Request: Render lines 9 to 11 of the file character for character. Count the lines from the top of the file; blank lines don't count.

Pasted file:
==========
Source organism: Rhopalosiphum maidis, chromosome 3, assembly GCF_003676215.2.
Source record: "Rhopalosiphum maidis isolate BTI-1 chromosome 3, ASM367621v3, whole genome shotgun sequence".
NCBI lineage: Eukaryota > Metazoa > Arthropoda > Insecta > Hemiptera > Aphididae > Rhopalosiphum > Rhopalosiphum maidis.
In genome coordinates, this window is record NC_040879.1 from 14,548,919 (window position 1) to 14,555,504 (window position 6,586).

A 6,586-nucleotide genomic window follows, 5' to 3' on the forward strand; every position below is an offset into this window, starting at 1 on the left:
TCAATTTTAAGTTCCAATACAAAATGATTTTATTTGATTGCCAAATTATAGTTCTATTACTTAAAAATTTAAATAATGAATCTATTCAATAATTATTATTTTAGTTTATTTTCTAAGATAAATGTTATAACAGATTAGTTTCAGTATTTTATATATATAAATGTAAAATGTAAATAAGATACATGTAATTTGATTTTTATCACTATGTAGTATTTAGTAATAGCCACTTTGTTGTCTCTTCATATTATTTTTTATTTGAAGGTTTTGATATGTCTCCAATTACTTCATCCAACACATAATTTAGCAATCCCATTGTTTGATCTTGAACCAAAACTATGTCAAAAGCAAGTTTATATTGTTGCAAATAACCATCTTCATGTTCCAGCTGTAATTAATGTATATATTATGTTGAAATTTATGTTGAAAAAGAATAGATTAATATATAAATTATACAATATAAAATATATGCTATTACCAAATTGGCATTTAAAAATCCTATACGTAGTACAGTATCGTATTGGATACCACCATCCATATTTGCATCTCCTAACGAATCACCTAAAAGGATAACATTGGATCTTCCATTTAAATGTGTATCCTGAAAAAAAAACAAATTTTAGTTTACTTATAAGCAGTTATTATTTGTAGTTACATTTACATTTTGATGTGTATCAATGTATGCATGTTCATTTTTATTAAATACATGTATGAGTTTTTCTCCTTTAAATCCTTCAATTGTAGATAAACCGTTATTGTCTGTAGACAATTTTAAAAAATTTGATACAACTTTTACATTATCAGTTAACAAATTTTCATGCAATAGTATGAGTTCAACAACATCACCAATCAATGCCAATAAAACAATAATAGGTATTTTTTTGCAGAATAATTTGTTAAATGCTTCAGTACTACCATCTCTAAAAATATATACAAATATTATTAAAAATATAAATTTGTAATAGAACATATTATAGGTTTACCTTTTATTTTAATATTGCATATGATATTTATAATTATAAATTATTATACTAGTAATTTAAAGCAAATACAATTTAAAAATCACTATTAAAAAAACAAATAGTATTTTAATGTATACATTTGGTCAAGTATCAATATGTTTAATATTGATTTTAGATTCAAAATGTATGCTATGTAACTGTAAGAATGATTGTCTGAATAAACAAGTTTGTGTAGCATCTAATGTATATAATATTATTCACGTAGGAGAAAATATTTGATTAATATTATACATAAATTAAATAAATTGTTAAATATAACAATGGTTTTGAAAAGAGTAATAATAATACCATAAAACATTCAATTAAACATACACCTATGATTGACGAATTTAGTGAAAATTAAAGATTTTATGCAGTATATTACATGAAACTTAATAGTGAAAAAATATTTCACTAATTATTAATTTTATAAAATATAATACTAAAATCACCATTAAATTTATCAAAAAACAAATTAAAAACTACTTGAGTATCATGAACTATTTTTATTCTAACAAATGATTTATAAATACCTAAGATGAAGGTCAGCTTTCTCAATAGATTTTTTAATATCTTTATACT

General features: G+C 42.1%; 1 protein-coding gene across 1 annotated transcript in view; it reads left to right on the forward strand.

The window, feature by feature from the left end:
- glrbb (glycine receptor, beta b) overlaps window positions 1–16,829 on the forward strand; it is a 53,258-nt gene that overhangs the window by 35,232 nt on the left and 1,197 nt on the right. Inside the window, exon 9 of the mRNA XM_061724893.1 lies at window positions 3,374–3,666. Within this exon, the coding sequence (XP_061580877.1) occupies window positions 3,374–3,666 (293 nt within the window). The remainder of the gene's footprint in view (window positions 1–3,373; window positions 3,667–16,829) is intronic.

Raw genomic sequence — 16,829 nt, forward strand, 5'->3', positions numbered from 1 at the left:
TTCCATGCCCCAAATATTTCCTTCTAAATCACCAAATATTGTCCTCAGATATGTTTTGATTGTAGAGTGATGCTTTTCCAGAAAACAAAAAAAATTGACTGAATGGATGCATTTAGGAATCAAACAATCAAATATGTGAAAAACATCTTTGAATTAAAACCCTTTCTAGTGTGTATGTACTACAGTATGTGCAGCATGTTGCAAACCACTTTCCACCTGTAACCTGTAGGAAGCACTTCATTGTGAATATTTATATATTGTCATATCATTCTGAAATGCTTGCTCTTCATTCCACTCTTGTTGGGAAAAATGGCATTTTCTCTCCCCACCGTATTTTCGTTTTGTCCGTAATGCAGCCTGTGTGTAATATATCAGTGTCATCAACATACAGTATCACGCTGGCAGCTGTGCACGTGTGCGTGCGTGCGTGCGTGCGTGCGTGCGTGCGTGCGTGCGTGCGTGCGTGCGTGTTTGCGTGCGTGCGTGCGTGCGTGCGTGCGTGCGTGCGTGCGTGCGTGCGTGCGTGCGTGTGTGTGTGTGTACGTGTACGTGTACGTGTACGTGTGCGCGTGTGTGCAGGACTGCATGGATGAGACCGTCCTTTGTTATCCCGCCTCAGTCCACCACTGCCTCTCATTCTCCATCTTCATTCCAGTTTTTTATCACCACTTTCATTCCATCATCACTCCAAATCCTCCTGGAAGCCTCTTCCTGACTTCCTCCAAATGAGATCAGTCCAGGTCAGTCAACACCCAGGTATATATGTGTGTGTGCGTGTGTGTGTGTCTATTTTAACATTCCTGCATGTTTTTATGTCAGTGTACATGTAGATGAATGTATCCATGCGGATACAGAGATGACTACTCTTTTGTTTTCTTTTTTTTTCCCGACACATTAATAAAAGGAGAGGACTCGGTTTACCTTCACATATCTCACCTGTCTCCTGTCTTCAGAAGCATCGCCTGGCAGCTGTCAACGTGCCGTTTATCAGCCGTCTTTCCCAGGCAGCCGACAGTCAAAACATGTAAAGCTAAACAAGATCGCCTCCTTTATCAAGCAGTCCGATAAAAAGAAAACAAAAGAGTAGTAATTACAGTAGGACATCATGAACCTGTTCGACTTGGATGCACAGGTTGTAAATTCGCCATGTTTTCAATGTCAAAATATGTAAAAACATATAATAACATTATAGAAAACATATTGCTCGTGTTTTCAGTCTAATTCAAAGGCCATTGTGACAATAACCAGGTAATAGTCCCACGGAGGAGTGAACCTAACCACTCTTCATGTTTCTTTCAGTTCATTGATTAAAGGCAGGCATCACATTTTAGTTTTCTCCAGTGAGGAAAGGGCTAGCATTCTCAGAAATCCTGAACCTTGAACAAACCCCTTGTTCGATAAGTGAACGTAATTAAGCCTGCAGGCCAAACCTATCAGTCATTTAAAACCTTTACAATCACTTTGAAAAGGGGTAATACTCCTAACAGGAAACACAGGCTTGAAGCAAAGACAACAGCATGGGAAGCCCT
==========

- glrbb (glycine receptor, beta b) overlaps window positions 1–16,829 on the forward strand; it is a 53,258-nt gene that overhangs the window by 35,232 nt on the left and 1,197 nt on the right. Inside the window, exon 9 of the mRNA XM_061724893.1 lies at window positions 3,374–3,666. Within this exon, the coding sequence (XP_061580877.1) occupies window positions 3,374–3,666 (293 nt within the window). The remainder of the gene's footprint in view (window positions 1–3,373; window positions 3,667–16,829) is intronic.

Raw genomic sequence — 16,829 nt, forward strand, 5'->3', positions numbered from 1 at the left:
TTCCATGCCCCAAATATTTCCTTCTAAATCACCAAATATTGTCCTCAGATATGTTTTGATTGTAGAGTGATGCTTTTCCAGAAAACAAAAAAAATTGACTGAATGGATGCATTTAGGAATCAAACAATCAAATATGTGAAAAACATCTTTGAATTAAAACCCTTTCTAGTGTGTATGTACTACAGTATGTGCAGCATGTTGCAAACCACTTTCCACCTGTAACCTGTAGGAAGCACTTCATTGTGAATATTTATATATTGTCATATCATTCTGAAATGCTTGCTCTTCATTCCACTCTTGTTGGGAAAAATGGCATTTTCTCTCCCCACCGTATTTTCGTTTTGTCCGTAATGCAGCCTGTGTGTAATATATCAGTGTCATCAACATACAGTATCACGCTGGCAGCTGTGCACGTGTGCGTGCGTGCGTGCGTGCGTGCGTGCGTGCGTGCGTGCGTGCGTGCGTGCGTGTTTGCGTGCGTGCGTGCGTGCGTGCGTGCGTGCGTGCGTGCGTGCGTGCGTGCGTGCGTGTGTGTGTGTGTACGTGTACGTGTACGTGTACGTGTGCGCGTGTGTGCAGGACTGCATGGATGAGACCGTCCTTTGTTATCCCGCCTCAGTCCACCACTGCCTCTCATTCTCCATCTTCATTCCAGTTTTTTATCACCACTTTCATTCCATCATCACTCCAAATCCTCCTGGAAGCCTCTTCCTGACTTCCTCCAAATGAGATCAGTCCAGGTCAGTCAACACCCAGGTATATATGTGTGTGTGCGTGTGTGTGTGTCTATTTTAACATTCCTGCATGTTTTTATGTCAGTGTACATGTAGATGAATGTATCCATGCGGATACAGAGATGACTACTCTTTTGTTTTCTTTTTTTTTCCCGACACATTAATAAAAGGAGAGGACTCGGTTTACCTTCACATATCTCACCTGTCTCCTGTCTTCAGAAGCATCGCCTGGCAGCTGTCAACGTGCCGTTTATCAGCCGTCTTTCCCAGGCAGCCGACAGTCAAAACATGTAAAGCTAAACAAGATCGCCTCCTTTATCAAGCAGTCCGATAAAAAGAAAACAAAAGAGTAGTAATTACAGTAGGACATCATGAACCTGTTCGACTTGGATGCACAGGTTGTAAATTCGCCATGTTTTCAATGTCAAAATATGTAAAAACATATAATAACATTATAGAAAACATATTGCTCGTGTTTTCAGTCTAATTCAAAGGCCATTGTGACAATAACCAGGTAATAGTCCCACGGAGGAGTGAACCTAACCACTCTTCATGTTTCTTTCAGTTCATTGATTAAAGGCAGGCATCACATTTTAGTTTTCTCCAGTGAGGAAAGGGCTAGCATTCTCAGAAATCCTGAACCTTGAACAAACCCCTTGTTCGATAAGTGAACGTAATTAAGCCTGCAGGCCAAACCTATCAGTCATTTAAAACCTTTACAATCACTTTGAAAAGGGGTAATACTCCTAACAGGAAACACAGGCTTGAAGCAAAGACAACAGCATGGGAAGCCCT